Important Lean Mis-Conceptions Busted

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Important Lean Mis-Conceptions Busted.

Lean Myths and Realities

1. You won’t find Lean in the tools and methods.

Lean benefits are not found in the tools, although you will use tools to help you on your lean transformation.  There are thousands of lean tools, because each problem requires its own unique tool to help solve it.  You won’t really be able to do lean with generic tools, you’ll have to devise and adapt your own tools – for that you need scientific and critical thinking skills coupled with an understanding of Lean principles. Basically you have to learn to THINK differently and see your customers and business differently, that’s people development, not tools development.

2. Lean is not about optimising waste is about optimising value.

This is one of the hardest things about getting started with Lean.  Lean will require you to take a radically different view of the work you are doing. Almost certainly, much of what you are doing now is not really work, it’s waste. Processing the waste faster, or more effectively isn’t  Lean. All you get with that is Cheaper, Neater Faster, Waste. = Madness.  Your current thinking prevents you from seeing the high levels of real waste, which is caused the way you  previously designed the work.

3. Lean is not about managers fixing everything it’s about the staff owning and solving problems.

As a manager in a lean organisation, your role will be very different from one in a more traditional organisation.  Your job is not to know the answers.  Your job will be one of supporting the people who are doing the work to gather information about what is really going on.  You’ll also need to know how to look for what’s really there, and present this information without varnish to other managers and staff.  You may have to build a very different culture for your organisation.

4. Lean is not only about processes it’s about the whole service model.

Processes link the systems, performance and structure of your organisation.  Process improvement is a good thing, but not the whole story.  Companies often use processes to ‘wire-up’ their organisation like the wiring in an automobile, but hasn’t the time has come to trade in your old Model T Ford? it will not go any faster even with new wiring. Making improvements to processes alone will not yield the fundamental transformation that Lean can deliver.

5. Lean not about efficiency at all costs it’s about effectiveness at the right cost.

This is one of the biggest myths that  Lean needs to overcome.  Lean isn’t about cutting costs and doing things faster, although cost reductions and service improvements will result from a Lean transformation. Lean focuses on  the customers purpose. In a Lean organisation you won’t be focused exclusively on measures like first time fix, or time average resolution time or whatever.  You’ll know what the customer values, and you will be looking at the evidence that shows you how you are helping your customer achieve their goals.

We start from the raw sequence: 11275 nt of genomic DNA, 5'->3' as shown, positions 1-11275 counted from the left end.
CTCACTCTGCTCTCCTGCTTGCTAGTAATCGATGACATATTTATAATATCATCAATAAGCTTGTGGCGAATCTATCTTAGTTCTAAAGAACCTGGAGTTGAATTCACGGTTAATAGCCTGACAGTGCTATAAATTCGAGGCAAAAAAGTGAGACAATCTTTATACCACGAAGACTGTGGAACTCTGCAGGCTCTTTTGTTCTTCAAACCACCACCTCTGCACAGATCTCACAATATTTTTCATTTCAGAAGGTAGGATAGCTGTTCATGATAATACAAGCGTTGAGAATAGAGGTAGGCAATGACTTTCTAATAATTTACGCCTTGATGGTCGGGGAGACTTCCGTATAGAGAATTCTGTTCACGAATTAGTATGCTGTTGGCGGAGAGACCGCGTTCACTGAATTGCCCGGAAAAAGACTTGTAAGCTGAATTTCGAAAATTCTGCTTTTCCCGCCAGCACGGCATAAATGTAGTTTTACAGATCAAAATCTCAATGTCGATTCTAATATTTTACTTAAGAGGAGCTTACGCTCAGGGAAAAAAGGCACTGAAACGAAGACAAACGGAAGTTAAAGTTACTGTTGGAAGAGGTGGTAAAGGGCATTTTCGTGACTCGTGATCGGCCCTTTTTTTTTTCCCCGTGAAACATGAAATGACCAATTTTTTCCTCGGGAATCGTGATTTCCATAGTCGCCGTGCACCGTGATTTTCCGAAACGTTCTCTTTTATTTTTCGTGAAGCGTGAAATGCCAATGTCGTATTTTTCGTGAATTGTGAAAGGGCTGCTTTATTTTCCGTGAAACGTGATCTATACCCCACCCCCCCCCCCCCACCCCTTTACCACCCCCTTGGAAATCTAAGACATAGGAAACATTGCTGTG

These notes are from a recent Sense and Respond Lean in IT workshop in London with Stephen Parry.

2 thoughts on “Important Lean Mis-Conceptions Busted

  1. I had seen this presentation last year, and it is well worth it if you can attend. It is an excellent conversation about what is Lean and what Lean is not.

  2. Original Question on Linkedin. Do you think Lean is now so damaged as a brand and has been made so simplistic in order to sell tools that genuine lean practitioners should abandon the Lean name?

    I have stopped using the word Lean in most of the work I do, except to refer to it as a philosophy that will lead you to excellence in a contemporary way to manage a business.

    I got tired of people telling me after they find out what I do. “Oh, we ‘do’ Lean. We do 5S and Kaizen events.” The market has been polluted by people, certified, black belted and such, that are very good at teaching Lean tools but having no idea how to deal with the supporting mechanisms required to make these tools effective. Lean has been used as a cost reduction tool, it fell into the traditional financial justification trap, it was driven onto people, measured to excess, treated as “something else one needs to do in addition to their job”, starved of resources, time and support, lacked leadership and vision, and treated as an action-reaction method to be abandoned unless immediate benefits have been visibly (financially) achieved. It has fostered an industry where look surpasses substance. Companies have been praised for their hijunka boards, GEMBA boards, 5S, track Kaizen events, Visual management, Pull Systems etc……looking Lean is the rave and the specialty of many practitioners. Talking to the workers one finds out that Lean is a veneer placed above traditional practices that are still being followed.

    A deeper look indicates that items are different than the label in the spot indicates, Pull buffer areas are just storage, and goals in GEMBA boards reflect traditional goals, and hijunka boards are not up to date, and they have clocked hundreds of kaizen events, none of which really relate to a master plan or to each other. But, they call themselves Lean because they checked the boxes.

    We need to remember that Toyota did not coin the word LEAN, nor uses it. It was a way for James Womack to describe the Toyota system that used less space, less time, and less inventory….almost like a Lean Manufacturing practice…..It came at an appropriate time when the world was disappointed by the lack of success of TQM, and needed a new label. Now it seems, we are at the same place.

    By Anthony Mangione

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